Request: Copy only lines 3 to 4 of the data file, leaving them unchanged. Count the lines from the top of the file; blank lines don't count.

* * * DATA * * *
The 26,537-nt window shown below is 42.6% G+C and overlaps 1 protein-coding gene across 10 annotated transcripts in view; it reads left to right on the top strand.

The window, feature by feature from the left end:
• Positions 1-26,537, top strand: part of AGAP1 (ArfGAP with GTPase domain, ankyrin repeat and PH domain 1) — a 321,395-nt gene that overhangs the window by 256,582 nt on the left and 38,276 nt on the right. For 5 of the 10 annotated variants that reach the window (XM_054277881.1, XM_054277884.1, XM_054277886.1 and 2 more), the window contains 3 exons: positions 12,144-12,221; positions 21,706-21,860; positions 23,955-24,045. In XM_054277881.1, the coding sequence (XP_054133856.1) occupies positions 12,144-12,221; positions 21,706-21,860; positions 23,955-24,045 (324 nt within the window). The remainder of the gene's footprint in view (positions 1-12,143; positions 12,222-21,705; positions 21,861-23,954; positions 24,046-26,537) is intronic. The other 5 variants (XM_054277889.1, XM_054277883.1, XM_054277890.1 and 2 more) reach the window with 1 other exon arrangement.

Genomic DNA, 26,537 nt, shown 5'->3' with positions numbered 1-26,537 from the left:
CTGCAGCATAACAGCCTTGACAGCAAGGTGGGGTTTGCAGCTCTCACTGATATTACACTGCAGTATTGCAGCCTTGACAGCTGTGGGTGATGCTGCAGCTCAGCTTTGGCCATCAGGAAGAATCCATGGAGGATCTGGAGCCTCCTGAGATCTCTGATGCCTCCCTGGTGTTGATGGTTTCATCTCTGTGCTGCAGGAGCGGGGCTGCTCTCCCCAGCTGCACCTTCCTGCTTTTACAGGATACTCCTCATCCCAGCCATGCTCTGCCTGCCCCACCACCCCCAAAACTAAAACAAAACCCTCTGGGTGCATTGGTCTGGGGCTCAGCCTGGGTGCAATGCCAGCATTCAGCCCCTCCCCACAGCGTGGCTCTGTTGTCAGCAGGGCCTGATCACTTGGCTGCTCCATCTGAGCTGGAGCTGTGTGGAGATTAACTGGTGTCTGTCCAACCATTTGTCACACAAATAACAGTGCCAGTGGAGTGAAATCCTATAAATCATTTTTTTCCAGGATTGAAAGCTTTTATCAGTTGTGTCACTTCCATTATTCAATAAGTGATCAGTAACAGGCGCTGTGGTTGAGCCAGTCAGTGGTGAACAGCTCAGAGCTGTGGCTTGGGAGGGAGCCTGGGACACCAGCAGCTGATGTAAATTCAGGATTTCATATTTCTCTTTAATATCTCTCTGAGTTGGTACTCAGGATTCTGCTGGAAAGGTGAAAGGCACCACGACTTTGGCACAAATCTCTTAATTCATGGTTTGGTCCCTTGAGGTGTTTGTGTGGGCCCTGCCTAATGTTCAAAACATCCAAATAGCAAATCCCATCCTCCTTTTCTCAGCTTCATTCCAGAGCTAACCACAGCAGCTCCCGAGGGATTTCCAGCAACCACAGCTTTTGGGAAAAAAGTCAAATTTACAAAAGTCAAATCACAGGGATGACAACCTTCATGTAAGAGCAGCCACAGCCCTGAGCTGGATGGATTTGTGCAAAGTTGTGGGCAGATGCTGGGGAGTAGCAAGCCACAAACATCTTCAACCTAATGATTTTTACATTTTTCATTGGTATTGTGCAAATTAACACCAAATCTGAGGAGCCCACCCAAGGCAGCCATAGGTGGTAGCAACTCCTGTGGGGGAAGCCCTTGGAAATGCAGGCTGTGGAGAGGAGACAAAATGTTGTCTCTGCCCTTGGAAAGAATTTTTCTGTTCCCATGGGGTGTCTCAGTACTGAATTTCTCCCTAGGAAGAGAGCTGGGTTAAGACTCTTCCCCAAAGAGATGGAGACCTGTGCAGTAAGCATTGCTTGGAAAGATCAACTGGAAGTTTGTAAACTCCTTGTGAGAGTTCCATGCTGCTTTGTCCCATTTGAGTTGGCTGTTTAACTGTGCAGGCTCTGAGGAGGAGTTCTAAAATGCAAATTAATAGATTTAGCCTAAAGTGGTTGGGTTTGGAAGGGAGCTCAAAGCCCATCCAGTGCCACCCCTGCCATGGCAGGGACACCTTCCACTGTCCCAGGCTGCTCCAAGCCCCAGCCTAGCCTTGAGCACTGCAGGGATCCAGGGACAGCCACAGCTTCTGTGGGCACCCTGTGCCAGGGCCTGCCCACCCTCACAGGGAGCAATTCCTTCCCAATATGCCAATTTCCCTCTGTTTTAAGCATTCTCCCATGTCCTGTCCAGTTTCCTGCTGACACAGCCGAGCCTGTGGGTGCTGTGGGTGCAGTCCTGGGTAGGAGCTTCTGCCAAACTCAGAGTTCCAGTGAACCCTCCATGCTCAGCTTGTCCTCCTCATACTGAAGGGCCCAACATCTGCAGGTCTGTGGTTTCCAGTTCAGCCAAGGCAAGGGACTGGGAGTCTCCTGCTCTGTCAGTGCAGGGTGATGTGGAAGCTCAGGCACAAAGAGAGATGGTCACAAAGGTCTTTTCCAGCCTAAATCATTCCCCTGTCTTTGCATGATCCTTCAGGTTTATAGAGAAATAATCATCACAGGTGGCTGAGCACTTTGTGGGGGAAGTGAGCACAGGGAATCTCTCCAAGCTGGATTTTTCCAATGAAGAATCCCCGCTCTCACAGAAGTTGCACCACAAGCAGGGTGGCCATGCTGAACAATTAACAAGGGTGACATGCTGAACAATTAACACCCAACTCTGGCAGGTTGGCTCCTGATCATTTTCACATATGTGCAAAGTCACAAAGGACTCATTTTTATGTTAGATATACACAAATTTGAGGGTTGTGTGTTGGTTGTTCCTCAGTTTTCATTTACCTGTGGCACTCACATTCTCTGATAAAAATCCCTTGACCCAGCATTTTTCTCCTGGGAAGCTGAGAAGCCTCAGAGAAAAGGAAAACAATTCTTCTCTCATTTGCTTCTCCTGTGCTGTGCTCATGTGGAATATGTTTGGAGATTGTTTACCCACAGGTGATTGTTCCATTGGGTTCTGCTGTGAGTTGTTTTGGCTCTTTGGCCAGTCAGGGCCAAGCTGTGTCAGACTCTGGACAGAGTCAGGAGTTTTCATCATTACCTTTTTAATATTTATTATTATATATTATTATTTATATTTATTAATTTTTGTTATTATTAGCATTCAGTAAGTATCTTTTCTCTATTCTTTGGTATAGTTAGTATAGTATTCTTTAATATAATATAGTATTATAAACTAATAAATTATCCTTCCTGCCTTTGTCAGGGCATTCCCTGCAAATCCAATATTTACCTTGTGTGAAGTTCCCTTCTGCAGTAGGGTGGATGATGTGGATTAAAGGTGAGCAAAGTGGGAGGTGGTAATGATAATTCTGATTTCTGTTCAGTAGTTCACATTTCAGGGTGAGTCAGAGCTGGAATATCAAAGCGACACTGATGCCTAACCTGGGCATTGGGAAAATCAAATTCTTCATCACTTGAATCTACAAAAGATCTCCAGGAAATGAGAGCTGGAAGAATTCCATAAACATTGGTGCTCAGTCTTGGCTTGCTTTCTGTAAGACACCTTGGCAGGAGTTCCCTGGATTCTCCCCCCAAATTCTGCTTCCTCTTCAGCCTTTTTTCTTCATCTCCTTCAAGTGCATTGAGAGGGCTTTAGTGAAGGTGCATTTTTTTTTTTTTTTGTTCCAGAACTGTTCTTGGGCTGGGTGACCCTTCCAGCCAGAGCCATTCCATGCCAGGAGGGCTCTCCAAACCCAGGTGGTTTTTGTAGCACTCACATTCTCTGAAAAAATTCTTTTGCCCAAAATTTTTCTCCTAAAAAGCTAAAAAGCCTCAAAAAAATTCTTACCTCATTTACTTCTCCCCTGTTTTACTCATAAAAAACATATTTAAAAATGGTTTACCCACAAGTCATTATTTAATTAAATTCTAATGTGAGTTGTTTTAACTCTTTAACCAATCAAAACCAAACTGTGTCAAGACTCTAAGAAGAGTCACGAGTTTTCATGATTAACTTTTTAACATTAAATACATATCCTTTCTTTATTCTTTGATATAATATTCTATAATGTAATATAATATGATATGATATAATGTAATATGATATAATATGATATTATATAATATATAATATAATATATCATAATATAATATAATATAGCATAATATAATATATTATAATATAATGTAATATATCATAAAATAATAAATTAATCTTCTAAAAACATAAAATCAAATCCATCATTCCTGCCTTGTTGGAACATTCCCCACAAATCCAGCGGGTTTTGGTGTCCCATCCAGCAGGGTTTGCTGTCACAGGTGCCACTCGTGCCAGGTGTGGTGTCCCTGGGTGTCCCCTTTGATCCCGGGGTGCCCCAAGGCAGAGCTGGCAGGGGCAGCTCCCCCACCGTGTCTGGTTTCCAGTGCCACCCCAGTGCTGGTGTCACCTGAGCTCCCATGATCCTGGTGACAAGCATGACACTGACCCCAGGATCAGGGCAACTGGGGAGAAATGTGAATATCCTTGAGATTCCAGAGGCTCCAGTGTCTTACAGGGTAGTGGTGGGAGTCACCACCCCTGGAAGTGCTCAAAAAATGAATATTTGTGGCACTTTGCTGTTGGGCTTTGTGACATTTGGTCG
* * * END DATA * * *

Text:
• Positions 1-26,537, top strand: part of AGAP1 (ArfGAP with GTPase domain, ankyrin repeat and PH domain 1) — a 321,395-nt gene that overhangs the window by 256,582 nt on the left and 38,276 nt on the right. For 5 of the 10 annotated variants that reach the window (XM_054277881.1, XM_054277884.1, XM_054277886.1 and 2 more), the window contains 3 exons: positions 12,144-12,221; positions 21,706-21,860; positions 23,955-24,045. In XM_054277881.1, the coding sequence (XP_054133856.1) occupies positions 12,144-12,221; positions 21,706-21,860; positions 23,955-24,045 (324 nt within the window). The remainder of the gene's footprint in view (positions 1-12,143; positions 12,222-21,705; positions 21,861-23,954; positions 24,046-26,537) is intronic. The other 5 variants (XM_054277889.1, XM_054277883.1, XM_054277890.1 and 2 more) reach the window with 1 other exon arrangement.

Genomic DNA, 26,537 nt, shown 5'->3' with positions numbered 1-26,537 from the left: